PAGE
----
Section 15 of the Legal Services Act 2007 (the Act) requires an organisation – the employer – to be authorised by an approved regulator when it provides reserved legal activities to the public or a section of the public. Authorisation is not necessary when an employer is not seeking to do this, although it remains a requirement for any individual lawyer carrying on reserved legal activities as an employee.
Some of the approved regulators’ regulatory arrangements appear to impose restrictions that go further than those within the scope of Section 15 which could have negative consequences for both consumers and providers of legal services. They may prevent membership organisations, charities and local authorities providing legal advice to consumers at an affordable price and may restrict what ‘in-house’ employees can do.
One of LSB’s strategic priorities is to help the legal services sector flourish by seeking to deliver only regulation that address risks. This thematic review will consider whether the current arrangements for employers and employees established by the approved regulators go beyond the requirements of the Act.
If they do, we will look for evidence that any additional regulation is targeted, proportionate and compatible with the regulatory objectives. If satisfactory evidence is not forthcoming and we find examples of over-regulation, we will consider whether the Board should act which could lead to the issuing of guidance, the use of the enforcement powers in the Act, or relying on specific provisions in Section 15 to make recommendations to the Lord Chancellor.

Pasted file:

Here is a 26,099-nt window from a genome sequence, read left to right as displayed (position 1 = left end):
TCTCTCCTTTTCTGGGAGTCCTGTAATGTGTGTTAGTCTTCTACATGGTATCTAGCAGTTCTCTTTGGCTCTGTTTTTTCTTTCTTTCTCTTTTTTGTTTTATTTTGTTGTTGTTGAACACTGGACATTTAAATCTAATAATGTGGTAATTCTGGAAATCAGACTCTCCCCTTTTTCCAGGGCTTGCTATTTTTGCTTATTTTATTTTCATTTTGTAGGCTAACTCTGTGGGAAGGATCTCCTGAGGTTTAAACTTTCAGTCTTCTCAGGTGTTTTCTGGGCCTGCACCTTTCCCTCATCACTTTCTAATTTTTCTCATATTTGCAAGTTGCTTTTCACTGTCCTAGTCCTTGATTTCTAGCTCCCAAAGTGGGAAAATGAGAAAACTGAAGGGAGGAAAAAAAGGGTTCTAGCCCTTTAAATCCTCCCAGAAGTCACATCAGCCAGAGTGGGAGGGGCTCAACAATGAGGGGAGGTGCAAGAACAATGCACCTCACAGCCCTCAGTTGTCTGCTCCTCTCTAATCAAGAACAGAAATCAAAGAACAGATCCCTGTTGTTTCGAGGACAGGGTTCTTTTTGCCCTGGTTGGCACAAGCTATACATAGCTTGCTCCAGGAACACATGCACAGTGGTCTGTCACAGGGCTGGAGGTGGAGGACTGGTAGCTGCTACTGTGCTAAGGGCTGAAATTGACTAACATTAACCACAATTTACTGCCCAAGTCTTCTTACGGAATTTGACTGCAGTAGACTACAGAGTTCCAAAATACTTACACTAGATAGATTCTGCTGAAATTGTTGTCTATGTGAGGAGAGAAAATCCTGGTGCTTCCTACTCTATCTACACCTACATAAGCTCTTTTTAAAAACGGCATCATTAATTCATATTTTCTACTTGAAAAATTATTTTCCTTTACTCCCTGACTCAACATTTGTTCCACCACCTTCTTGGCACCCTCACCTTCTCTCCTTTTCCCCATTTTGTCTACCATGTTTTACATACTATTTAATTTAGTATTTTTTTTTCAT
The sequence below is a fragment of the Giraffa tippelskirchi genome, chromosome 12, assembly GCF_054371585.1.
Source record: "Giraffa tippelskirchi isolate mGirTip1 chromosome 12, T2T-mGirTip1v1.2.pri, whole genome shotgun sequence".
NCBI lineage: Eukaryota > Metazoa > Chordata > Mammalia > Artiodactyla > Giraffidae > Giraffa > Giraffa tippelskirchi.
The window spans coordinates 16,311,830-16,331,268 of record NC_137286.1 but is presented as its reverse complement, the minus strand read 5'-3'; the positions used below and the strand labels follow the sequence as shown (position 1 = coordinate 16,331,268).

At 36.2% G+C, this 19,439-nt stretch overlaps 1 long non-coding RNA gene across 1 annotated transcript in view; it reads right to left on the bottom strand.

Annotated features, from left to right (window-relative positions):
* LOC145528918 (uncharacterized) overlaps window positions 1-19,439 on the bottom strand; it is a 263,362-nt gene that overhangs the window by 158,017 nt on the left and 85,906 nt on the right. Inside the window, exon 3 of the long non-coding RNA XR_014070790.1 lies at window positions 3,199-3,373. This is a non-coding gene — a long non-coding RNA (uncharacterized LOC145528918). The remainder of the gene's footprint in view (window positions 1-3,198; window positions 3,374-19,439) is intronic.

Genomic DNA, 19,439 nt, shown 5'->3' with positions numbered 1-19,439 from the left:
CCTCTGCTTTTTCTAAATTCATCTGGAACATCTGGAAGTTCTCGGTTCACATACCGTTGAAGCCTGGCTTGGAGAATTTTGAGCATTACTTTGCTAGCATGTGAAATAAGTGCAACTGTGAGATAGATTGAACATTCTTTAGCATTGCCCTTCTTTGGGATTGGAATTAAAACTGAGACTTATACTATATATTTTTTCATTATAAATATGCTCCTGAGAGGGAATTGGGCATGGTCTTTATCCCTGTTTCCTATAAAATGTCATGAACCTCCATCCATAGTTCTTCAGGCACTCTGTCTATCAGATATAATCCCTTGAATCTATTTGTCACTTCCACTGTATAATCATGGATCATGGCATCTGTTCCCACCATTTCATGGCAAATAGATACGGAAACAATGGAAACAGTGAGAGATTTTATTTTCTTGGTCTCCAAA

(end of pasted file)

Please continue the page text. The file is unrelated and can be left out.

This review will focus on the regulatory frameworks for employers and employees, including membership bodies, and will consider whether it is necessary to define what constitutes a ‘section of the public’. It will not consider current exemptions for trade unions in Section 15, issues relating to special bodies, transitional arrangements, or pro-bono work.
As part of our work in this area, we issued a discussion paper, in February 2015. The paper presented our initial analysis to establish how current practising rules for in-house lawyers align with the minimum restrictions that are contained in section 15 of the Act. We received a number of responses to the discussion paper, which we have published, alongside our response document summarising the views we received and our response to them. Informed by the responses we received, we drafted a statement of policy under section 49 of the Act setting out principles to inform the decisions we will make about changes to regulatory arrangements for in-house lawyers and invited representations. The final statement of policy was published on 8 February 2016.